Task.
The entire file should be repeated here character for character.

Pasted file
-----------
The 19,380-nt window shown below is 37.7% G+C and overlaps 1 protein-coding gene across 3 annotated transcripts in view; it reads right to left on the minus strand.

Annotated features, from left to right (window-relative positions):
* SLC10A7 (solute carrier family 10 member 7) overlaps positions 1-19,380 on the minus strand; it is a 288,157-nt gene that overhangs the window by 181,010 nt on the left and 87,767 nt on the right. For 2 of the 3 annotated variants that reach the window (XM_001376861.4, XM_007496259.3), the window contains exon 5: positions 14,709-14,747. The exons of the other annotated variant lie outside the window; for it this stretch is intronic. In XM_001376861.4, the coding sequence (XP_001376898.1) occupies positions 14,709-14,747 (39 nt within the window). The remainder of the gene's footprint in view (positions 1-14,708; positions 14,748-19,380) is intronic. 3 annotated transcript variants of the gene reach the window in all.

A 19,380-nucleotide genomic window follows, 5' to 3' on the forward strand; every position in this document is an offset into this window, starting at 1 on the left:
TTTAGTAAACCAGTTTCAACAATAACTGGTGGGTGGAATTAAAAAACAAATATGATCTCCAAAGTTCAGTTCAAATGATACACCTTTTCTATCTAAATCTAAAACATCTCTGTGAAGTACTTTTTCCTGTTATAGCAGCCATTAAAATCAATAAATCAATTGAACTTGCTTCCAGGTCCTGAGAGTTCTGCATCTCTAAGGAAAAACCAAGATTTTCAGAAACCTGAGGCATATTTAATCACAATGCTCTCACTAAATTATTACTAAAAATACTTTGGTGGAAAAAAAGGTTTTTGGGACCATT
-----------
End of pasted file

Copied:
The 19,380-nt window shown below is 37.7% G+C and overlaps 1 protein-coding gene across 3 annotated transcripts in view; it reads right to left on the minus strand.

Annotated features, from left to right (window-relative positions):
* SLC10A7 (solute carrier family 10 member 7) overlaps positions 1-19,380 on the minus strand; it is a 288,157-nt gene that overhangs the window by 181,010 nt on the left and 87,767 nt on the right. For 2 of the 3 annotated variants that reach the window (XM_001376861.4, XM_007496259.3), the window contains exon 5: positions 14,709-14,747. The exons of the other annotated variant lie outside the window; for it this stretch is intronic. In XM_001376861.4, the coding sequence (XP_001376898.1) occupies positions 14,709-14,747 (39 nt within the window). The remainder of the gene's footprint in view (positions 1-14,708; positions 14,748-19,380) is intronic. 3 annotated transcript variants of the gene reach the window in all.

A 19,380-nucleotide genomic window follows, 5' to 3' on the forward strand; every position in this document is an offset into this window, starting at 1 on the left:
TTTAGTAAACCAGTTTCAACAATAACTGGTGGGTGGAATTAAAAAACAAATATGATCTCCAAAGTTCAGTTCAAATGATACACCTTTTCTATCTAAATCTAAAACATCTCTGTGAAGTACTTTTTCCTGTTATAGCAGCCATTAAAATCAATAAATCAATTGAACTTGCTTCCAGGTCCTGAGAGTTCTGCATCTCTAAGGAAAAACCAAGATTTTCAGAAACCTGAGGCATATTTAATCACAATGCTCTCACTAAATTATTACTAAAAATACTTTGGTGGAAAAAAAGGTTTTTGGGACCATT